NFIB Legal Center’s Executive Director Testifies in Support of Supreme Court Nominee Neil Gorsuch

Date: April 04, 2017

Last week Karen Harned, Executive Director of the NFIB Small Business Legal Center, testified before the Senate Judiciary Committee and explained why NFIB supports the nomination of Judge Gorsuch to the Supreme Court. Harned focused her testimony on Judge Gorsuch’s record, which has consistently noted concerns over the breakdown in the separation of powers—a problem that we’ve identified repeatedly. We’re facing a systemic problem, as the regulatory state (or “the Fourth Branch of Government”) is all pervasive in our lives. This is especially true in the business community, and all the more so for small business owners struggling to keep pace with the rising tide of regulations, and the tumult of ever-changing rules and standards.

Harned explained that NFIB joins with Judge Gorsuch’s apparent skepticism toward the deferential approach that the Supreme Court has shown—for over thirty years—in regulatory cases. In 1984, the Supreme Court handed-down its infamous decision in Chevron U.S.A. v. NRDC—siding with the Environmental Protection Agency’s interpretation of the Clean Air Act, incidentally at a time when Gorsuch’s mother served as EPA Administrator. In so doing, the Supreme Court said that courts should differ to an agency’s interpretation so long as there is some degree of ambiguity in the statutory text, and the agency’s interpretation is “reasonable.” Unfortunately, lawyers excel at finding ambiguity in language that normal people (i.e., those untainted by formal legal training) might think crystal clear. And once the agency succeeds in convincing a court that there is some ‘ambiguity’ in the statutory text, the courts usually end up adopting the agency’s interpretation.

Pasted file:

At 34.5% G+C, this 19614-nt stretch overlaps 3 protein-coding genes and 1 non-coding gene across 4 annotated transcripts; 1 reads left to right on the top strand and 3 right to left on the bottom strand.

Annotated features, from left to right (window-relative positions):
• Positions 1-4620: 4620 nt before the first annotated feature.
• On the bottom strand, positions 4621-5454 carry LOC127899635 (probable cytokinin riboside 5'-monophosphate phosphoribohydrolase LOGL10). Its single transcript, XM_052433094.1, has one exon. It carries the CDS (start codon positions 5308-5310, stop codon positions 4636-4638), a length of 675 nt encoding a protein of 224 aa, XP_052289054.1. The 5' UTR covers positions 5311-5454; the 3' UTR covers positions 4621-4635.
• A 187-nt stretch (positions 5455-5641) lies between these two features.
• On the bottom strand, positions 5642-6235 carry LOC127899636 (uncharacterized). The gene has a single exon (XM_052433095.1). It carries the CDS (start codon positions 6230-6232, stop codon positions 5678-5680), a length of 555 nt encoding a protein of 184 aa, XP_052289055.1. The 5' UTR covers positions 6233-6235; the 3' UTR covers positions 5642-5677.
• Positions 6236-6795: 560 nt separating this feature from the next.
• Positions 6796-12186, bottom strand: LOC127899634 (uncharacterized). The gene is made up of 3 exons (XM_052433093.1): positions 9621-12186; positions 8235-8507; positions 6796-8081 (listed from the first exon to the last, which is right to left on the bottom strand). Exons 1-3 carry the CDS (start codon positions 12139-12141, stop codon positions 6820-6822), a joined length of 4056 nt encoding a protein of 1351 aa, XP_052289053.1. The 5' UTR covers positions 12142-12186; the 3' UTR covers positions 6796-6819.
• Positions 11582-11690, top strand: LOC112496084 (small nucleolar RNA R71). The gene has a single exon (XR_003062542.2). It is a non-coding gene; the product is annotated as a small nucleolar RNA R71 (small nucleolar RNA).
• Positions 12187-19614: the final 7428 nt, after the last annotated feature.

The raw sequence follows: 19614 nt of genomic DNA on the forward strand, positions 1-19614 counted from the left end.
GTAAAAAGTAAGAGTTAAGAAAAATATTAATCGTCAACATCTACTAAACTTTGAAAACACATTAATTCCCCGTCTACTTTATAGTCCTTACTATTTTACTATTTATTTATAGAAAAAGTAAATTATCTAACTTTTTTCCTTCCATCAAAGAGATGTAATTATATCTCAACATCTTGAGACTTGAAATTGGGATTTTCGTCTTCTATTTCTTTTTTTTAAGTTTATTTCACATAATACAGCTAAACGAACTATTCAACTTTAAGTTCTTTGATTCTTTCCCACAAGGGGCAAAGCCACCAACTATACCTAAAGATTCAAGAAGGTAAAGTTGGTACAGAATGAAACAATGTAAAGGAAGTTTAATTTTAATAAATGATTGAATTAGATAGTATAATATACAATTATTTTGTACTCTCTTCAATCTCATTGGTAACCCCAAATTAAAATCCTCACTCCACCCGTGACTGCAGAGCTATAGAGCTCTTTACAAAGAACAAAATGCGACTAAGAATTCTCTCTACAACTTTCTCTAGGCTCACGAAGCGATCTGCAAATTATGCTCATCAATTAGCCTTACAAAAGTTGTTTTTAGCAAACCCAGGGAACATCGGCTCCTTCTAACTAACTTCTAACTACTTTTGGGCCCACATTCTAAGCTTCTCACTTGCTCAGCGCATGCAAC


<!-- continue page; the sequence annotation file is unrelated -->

Today Chevron represents a major thorn in the side of the small business community. Indeed, the Obama Administration relied on the Chevron doctrine when it advanced controversial interpretations of federal law to tighten environmental controls and labor standards, and we can expect future administrations to do the same if Congress refuses to enact the president’s policy initiatives. Of course, federal bureaucrats love Chevron because it means that courts likely won’t second guess the agency’s interpretation. But we believe courts should say what the law is—meaning that they shouldn’t simply rubber-stamp agency pronouncements of law. In fact, Chevron has led to a major breakdown in our constitutional system precisely because Chevron requires judges to abdicate their judicial role if the agency’s interpretation is even plausible. Instead Courts should decide upon the best interpretation, considering agency views only to the extent they may be persuasive.

The good news is that, if confirmed, we believe that Judge Gorsuch might join others on the Court and reconsider Chevron. Overturning Chevron would be a game changer and would go a long way in keeping federal bureaucrats honest. If they knew that they would not automatically get deference, federal agencies would tread more carefully when interpreting federal statutes. Instead, as things stand today, with Chevron in place, agencies all too often get away with controversial interpretations aimed at furthering the president’s policy goals rather than the goals that Congress had in mind for the American people. In fact, in those cases, the agency is usually compromising or undermining the legislative compromise hammered out in the text.

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